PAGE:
Video is becoming more and more a part of worship services and church ministry in general. Often the video which is acquired during the service must serve several purposes, and that fact will sometimes mandate some compromises, especially when multiple cameras are involved. Whether you are already into multiple camera origination or just considering, I thought it might be helpful to look at these situations and see how some churches are dealing with them.
Some of the possible uses for worship service video include recording for broadcast, live internet streaming, storage for streaming on demand, video for overflow room or remote campus, IMAG (image on screen(s) in sanctuary for greater visibility), DVDs for shut-ins, etc.
The greatest conflict arises between the best practices of IMAG and streaming or broadcast. The purpose of IMAG is simply to magnify the image of the main speaker or performer so that those toward the back of a large auditorium can see them clearly. A static close-up will be the best choice. For people watching at home or another venue, this would be quite boring, especially during a lengthy sermon. A good broadcast would include multiple shots from different angles paced according to the action and energy of the event. It would probably include occasional cutaway shots of audience reaction (a major no-no for the IMAG screen).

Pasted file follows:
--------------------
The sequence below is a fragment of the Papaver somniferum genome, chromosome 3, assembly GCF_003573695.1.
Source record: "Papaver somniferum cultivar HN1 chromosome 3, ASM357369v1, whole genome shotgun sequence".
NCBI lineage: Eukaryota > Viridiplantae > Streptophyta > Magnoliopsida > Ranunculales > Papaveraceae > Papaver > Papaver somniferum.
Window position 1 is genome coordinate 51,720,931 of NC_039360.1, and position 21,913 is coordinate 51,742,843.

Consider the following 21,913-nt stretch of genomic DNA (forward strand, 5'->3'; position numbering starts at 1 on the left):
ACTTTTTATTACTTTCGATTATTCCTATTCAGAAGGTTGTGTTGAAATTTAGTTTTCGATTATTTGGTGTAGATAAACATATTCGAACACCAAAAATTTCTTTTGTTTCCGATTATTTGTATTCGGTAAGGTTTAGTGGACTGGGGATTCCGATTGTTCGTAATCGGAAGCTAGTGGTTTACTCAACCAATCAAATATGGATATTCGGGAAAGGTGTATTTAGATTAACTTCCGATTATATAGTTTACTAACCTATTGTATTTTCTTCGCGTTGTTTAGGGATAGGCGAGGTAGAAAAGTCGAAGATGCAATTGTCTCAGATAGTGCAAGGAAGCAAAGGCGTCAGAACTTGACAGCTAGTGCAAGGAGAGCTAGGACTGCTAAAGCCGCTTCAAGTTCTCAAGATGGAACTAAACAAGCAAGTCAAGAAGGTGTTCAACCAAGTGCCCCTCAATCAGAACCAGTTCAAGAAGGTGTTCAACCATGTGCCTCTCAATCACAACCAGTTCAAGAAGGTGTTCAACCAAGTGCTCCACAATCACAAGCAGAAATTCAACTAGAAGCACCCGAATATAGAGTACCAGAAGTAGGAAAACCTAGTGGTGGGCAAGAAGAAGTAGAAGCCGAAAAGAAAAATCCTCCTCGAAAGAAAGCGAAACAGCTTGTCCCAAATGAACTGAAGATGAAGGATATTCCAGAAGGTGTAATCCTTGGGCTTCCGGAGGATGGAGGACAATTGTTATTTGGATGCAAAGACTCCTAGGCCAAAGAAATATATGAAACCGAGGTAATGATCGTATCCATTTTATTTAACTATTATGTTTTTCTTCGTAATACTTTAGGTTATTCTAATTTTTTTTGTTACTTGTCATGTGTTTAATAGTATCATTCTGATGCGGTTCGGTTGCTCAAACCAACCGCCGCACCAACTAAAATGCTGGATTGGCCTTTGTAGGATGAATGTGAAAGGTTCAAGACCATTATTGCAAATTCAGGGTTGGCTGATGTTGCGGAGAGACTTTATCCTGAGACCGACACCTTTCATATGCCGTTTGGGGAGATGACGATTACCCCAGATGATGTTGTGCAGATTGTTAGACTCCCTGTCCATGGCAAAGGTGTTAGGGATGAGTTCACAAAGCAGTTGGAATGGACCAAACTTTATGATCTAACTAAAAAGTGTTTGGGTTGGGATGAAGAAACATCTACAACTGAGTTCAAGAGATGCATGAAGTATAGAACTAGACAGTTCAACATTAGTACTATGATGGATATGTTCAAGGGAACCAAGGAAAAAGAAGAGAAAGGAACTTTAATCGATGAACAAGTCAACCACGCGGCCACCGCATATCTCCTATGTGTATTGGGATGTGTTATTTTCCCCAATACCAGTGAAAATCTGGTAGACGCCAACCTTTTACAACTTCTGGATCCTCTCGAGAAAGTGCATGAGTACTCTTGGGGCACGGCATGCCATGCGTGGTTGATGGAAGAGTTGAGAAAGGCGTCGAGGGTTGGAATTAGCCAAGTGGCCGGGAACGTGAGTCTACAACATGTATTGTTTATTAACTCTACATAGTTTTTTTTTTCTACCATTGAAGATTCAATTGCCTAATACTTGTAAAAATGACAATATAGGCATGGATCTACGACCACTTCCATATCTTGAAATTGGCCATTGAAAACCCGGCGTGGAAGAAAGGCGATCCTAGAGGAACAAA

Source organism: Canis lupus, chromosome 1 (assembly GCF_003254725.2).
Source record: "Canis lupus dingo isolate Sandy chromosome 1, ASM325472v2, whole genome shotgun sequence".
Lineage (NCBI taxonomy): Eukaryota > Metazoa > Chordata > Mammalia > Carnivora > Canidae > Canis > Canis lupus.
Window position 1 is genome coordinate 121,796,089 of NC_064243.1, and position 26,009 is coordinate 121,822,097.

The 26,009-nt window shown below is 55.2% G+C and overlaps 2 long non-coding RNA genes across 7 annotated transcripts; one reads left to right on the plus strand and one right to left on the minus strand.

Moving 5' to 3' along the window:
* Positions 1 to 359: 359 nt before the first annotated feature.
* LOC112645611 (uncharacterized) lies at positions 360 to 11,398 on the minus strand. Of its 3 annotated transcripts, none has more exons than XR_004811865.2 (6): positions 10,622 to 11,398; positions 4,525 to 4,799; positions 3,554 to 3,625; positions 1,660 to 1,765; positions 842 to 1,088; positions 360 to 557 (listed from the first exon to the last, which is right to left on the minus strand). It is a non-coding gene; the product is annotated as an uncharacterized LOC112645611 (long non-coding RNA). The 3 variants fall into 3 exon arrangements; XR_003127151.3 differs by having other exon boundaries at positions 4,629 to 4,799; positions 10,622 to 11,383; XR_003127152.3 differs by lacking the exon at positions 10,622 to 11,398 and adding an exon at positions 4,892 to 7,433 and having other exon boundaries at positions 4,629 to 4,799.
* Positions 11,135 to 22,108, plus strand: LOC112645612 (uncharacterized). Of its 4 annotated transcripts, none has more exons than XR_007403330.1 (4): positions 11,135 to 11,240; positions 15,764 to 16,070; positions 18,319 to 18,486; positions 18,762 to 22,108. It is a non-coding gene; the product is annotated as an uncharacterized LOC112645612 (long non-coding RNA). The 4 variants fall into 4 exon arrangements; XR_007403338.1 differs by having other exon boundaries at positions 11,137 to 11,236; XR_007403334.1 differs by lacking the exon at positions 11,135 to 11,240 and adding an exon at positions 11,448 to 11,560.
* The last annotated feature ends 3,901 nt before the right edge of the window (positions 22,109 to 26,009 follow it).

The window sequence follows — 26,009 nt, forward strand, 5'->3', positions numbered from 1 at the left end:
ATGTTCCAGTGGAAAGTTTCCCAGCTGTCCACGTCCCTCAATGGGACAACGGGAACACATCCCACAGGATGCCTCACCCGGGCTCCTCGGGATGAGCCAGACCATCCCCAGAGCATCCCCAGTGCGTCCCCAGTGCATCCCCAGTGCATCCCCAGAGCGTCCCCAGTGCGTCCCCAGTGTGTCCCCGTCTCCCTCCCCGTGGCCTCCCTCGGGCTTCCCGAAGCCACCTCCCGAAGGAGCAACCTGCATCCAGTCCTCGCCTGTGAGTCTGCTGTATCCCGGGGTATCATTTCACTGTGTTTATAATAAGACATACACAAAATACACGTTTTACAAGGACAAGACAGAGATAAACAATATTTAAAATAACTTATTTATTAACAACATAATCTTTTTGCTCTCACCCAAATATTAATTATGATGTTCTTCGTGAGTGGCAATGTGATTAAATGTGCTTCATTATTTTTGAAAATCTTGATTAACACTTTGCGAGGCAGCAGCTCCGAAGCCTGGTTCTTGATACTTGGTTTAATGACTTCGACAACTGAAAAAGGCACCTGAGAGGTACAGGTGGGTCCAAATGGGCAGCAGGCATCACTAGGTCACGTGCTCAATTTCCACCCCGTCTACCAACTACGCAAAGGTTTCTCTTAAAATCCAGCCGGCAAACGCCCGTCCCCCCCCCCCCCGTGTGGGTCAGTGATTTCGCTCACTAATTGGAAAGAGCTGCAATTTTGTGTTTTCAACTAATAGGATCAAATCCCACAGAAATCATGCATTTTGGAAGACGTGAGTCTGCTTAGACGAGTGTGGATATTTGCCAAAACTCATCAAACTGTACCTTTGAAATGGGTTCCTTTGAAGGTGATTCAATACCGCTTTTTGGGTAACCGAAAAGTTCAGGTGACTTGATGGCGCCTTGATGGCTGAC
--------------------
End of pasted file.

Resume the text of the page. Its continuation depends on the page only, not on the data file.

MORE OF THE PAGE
The church I serve, Next Level Church in Fort Myers, Florida, currently uses three manned cameras along with two fix-mounted GoPro units to provide IMAG, video for overflow (when needed), video preaching in some services (we have eight, including three at a satellite campus), live streaming, and podcast (streaming on demand). Their policy for video directors includes full production creativity for worship time including multiple shots, camera movement, etc. For the message, the policy provides for mostly waist shots of the pastor, but with one wider establishing shot near the beginning of the message, and a head to toe side shot for transitions from seated to standing and vice versa. They use a high table and stool instead of a pulpit.
Another area church, First Assembly of God, uses a separate switcher which places the main centerline camera on the IMAG screens during the sermon, giving the director full creative freedom for the live streaming feed and recording for broadcast.
In short, given your equipment configuration, consider the needs of whoever is watching your video in each situation, and work to maximize the visual interest and minimize the distractions for that audience. If you can’t provide separate feeds, it my involve some compromises.